Kit Sutherland is a new codebreaker, hired by the United States government to decipher Japanese codes during the height of World War II. Unbeknownst to her colleagues, Kit is also an imposter. She had been working as a lady’s maid to a fragile student at Arlington Hall, a prestigious Virginia boarding school. Just before her employer died, she made Kit promise to assume her identity: “Say you’ll live, even when I can’t.”
Contributing to the war effort at Arlington Hall, which has been purchased by the U.S. Department of War, gives Kit a chance to make a difference. For the first time in her life, she makes friends, saves lives and controls her own destiny—until she and her friends stumble upon a gruesome crime scene. Another girl who works at Arlington Hall has been viciously murdered, and she isn’t the perpetrator’s first victim. The police ignore obvious clues and connections, so Kit and her friends set out to solve the crimes using their codebreaking skills, even though doing so means putting themselves directly in the murderer’s path.
Australian author Ellie Marney’s The Killing Code is an engaging historical mystery with a vibrant cast of characters, including Moya, Kit’s glamorous supervisor and romantic interest; Dottie, Kit’s loyal roommate; and Violet, a Black codebreaker from the segregated unit whose friend was one of the killer’s first victims. Together they form a fearsome team as they utilize their codebreaking expertise to develop a profile of the murderer. Scenes that depict how Kit and her fellow codebreakers intercept and decipher Japanese ciphers are as fascinating as the investigation itself and are likely to send readers to the resources mentioned in Marney’s author’s note, which also includes two codes for such readers to try their hand at cracking.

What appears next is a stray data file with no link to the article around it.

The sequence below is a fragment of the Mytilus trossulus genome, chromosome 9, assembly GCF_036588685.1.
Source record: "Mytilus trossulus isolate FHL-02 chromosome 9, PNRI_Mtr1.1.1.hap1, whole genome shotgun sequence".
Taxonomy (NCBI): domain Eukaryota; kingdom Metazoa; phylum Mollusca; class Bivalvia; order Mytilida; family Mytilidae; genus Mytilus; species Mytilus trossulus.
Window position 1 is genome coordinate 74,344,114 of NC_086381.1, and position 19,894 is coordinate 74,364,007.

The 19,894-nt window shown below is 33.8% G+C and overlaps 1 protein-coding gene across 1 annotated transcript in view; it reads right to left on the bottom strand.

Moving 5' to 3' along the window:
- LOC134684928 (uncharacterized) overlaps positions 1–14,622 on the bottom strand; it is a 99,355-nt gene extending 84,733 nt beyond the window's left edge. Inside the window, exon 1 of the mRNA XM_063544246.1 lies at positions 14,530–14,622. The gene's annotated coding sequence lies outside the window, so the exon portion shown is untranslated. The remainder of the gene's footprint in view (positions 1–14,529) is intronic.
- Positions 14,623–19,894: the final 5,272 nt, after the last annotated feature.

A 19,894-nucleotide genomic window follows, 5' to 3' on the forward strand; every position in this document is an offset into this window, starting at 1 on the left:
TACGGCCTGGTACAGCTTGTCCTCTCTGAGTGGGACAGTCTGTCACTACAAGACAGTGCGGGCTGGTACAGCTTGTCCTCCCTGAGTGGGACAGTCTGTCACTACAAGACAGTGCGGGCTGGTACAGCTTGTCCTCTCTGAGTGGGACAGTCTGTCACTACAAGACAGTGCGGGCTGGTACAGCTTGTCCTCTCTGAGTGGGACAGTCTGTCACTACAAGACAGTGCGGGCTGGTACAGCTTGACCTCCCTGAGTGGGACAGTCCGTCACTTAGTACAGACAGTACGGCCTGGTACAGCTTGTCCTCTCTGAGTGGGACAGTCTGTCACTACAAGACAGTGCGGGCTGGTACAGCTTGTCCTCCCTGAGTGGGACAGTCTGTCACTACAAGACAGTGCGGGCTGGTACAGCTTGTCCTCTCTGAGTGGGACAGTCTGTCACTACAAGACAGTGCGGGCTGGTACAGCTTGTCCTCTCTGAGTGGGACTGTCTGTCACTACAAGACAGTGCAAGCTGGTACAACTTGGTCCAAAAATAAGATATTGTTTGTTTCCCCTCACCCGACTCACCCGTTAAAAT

Marney (None Shall Sleep) knows how to pen suspense. Although seasoned mystery fans will likely guess the perpetrator long before the reveal, Marney ratchets up the tension by focusing on how Kit and her friends systematically take down the murderer, ending with a nail-biting showdown. Teens are sure to recommend this book to their friends; they might even do so in code.